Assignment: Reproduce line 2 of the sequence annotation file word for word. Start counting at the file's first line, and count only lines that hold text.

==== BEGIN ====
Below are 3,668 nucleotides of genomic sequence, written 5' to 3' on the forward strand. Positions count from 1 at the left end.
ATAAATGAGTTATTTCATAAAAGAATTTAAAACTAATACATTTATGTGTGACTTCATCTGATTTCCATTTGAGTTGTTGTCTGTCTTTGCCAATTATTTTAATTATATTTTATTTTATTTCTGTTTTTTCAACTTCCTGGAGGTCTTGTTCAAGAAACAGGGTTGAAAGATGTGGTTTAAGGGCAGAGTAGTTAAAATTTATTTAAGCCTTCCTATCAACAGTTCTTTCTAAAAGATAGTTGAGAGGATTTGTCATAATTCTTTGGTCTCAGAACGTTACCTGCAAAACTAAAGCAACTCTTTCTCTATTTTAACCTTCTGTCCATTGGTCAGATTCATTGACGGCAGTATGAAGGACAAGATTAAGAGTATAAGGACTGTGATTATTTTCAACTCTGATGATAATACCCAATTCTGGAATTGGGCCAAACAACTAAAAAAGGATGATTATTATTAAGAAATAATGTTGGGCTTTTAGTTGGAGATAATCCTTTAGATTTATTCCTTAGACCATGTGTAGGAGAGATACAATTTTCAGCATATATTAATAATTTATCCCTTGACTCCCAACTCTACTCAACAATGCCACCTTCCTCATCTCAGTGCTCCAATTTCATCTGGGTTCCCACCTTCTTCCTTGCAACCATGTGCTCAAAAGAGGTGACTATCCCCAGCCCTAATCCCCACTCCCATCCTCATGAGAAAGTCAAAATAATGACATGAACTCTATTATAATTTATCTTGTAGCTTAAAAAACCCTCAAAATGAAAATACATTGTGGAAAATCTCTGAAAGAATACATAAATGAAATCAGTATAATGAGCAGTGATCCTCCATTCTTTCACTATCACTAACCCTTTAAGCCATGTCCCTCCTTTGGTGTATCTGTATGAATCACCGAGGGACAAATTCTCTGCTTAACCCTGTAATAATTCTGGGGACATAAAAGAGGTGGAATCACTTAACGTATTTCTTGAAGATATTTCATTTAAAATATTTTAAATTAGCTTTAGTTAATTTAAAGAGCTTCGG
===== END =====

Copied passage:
ATAAATGAGTTATTTCATAAAAGAATTTAAAACTAATACATTTATGTGTGACTTCATCTGATTTCCATTTGAGTTGTTGTCTGTCTTTGCCAATTATTTTAATTATATTTTATTTTATTTCTGTTTTTTCAACTTCCTGGAGGTCTTGTTCAAGAAACAGGGTTGAAAGATGTGGTTTAAGGGCAGAGTAGTTAAAATTTATTTAAGCCTTCCTATCAACAGTTCTTTCTAAAAGATAGTTGAGAGGATTTGTCATAATTCTTTGGTCTCAGAACGTTACCTGCAAAACTAAAGCAACTCTTTCTCTATTTTAACCTTCTGTCCATTGGTCAGATTCATTGACGGCAGTATGAAGGACAAGATTAAGAGTATAAGGACTGTGATTATTTTCAACTCTGATGATAATACCCAATTCTGGAATTGGGCCAAACAACTAAAAAAGGATGATTATTATTAAGAAATAATGTTGGGCTTTTAGTTGGAGATAATCCTTTAGATTTATTCCTTAGACCATGTGTAGGAGAGATACAATTTTCAGCATATATTAATAATTTATCCCTTGACTCCCAACTCTACTCAACAATGCCACCTTCCTCATCTCAGTGCTCCAATTTCATCTGGGTTCCCACCTTCTTCCTTGCAACCATGTGCTCAAAAGAGGTGACTATCCCCAGCCCTAATCCCCACTCCCATCCTCATGAGAAAGTCAAAATAATGACATGAACTCTATTATAATTTATCTTGTAGCTTAAAAAACCCTCAAAATGAAAATACATTGTGGAAAATCTCTGAAAGAATACATAAATGAAATCAGTATAATGAGCAGTGATCCTCCATTCTTTCACTATCACTAACCCTTTAAGCCATGTCCCTCCTTTGGTGTATCTGTATGAATCACCGAGGGACAAATTCTCTGCTTAACCCTGTAATAATTCTGGGGACATAAAAGAGGTGGAATCACTTAACGTATTTCTTGAAGATATTTCATTTAAAATATTTTAAATTAGCTTTAGTTAATTTAAAGAGCTTCGG